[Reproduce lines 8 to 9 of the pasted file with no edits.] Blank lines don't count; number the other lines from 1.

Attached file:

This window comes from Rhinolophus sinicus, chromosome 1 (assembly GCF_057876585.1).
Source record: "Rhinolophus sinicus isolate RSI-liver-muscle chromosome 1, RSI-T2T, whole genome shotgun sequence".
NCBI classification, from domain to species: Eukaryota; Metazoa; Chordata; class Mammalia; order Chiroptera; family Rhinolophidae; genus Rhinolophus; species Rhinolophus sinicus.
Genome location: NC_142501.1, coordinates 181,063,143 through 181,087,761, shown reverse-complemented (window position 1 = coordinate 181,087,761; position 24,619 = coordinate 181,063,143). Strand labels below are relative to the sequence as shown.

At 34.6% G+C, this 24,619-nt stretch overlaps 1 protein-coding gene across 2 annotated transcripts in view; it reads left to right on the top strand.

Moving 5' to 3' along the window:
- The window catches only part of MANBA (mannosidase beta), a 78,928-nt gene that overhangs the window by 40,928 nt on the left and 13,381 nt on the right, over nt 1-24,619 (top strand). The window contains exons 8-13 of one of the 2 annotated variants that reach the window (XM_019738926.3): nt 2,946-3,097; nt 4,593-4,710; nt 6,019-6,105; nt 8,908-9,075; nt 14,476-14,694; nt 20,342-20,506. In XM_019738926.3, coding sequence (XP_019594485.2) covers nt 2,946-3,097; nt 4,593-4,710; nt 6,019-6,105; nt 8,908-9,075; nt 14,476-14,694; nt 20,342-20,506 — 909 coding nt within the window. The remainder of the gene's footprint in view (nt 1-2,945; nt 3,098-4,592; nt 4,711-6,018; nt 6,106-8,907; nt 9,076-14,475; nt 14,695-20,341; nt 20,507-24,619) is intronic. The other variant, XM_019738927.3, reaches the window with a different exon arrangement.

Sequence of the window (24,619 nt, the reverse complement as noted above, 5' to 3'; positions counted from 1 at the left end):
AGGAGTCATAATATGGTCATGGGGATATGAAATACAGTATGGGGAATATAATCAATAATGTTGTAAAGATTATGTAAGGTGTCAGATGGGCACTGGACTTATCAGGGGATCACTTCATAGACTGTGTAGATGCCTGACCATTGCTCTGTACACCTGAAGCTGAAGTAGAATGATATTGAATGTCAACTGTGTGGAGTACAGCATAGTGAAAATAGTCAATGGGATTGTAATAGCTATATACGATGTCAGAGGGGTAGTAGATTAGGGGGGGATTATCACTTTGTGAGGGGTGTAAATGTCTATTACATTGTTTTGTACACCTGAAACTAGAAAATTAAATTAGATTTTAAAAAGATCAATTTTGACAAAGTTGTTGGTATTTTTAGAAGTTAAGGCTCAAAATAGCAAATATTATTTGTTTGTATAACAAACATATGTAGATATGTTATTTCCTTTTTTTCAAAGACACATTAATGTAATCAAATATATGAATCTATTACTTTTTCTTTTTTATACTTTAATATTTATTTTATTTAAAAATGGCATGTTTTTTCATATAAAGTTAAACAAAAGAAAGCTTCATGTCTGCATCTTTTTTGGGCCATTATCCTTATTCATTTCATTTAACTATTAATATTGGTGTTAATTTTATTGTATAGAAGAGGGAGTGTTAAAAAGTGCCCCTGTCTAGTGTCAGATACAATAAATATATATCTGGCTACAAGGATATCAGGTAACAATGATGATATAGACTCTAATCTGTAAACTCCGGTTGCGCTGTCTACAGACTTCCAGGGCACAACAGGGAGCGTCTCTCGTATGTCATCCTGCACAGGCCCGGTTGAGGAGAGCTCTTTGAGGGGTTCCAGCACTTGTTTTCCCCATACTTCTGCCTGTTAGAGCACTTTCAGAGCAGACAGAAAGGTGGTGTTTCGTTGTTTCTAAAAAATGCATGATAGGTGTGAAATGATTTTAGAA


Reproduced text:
Sequence of the window (24,619 nt, the reverse complement as noted above, 5' to 3'; positions counted from 1 at the left end):
AGGAGTCATAATATGGTCATGGGGATATGAAATACAGTATGGGGAATATAATCAATAATGTTGTAAAGATTATGTAAGGTGTCAGATGGGCACTGGACTTATCAGGGGATCACTTCATAGACTGTGTAGATGCCTGACCATTGCTCTGTACACCTGAAGCTGAAGTAGAATGATATTGAATGTCAACTGTGTGGAGTACAGCATAGTGAAAATAGTCAATGGGATTGTAATAGCTATATACGATGTCAGAGGGGTAGTAGATTAGGGGGGGATTATCACTTTGTGAGGGGTGTAAATGTCTATTACATTGTTTTGTACACCTGAAACTAGAAAATTAAATTAGATTTTAAAAAGATCAATTTTGACAAAGTTGTTGGTATTTTTAGAAGTTAAGGCTCAAAATAGCAAATATTATTTGTTTGTATAACAAACATATGTAGATATGTTATTTCCTTTTTTTCAAAGACACATTAATGTAATCAAATATATGAATCTATTACTTTTTCTTTTTTATACTTTAATATTTATTTTATTTAAAAATGGCATGTTTTTTCATATAAAGTTAAACAAAAGAAAGCTTCATGTCTGCATCTTTTTTGGGCCATTATCCTTATTCATTTCATTTAACTATTAATATTGGTGTTAATTTTATTGTATAGAAGAGGGAGTGTTAAAAAGTGCCCCTGTCTAGTGTCAGATACAATAAATATATATCTGGCTACAAGGATATCAGGTAACAATGATGATATAGACTCTAATCTGTAAACTCCGGTTGCGCTGTCTACAGACTTCCAGGGCACAACAGGGAGCGTCTCTCGTATGTCATCCTGCACAGGCCCGGTTGAGGAGAGCTCTTTGAGGGGTTCCAGCACTTGTTTTCCCCATACTTCTGCCTGTTAGAGCACTTTCAGAGCAGACAGAAAGGTGGTGTTTCGTTGTTTCTAAAAAATGCATGATAGGTGTGAAATGATTTTAGAA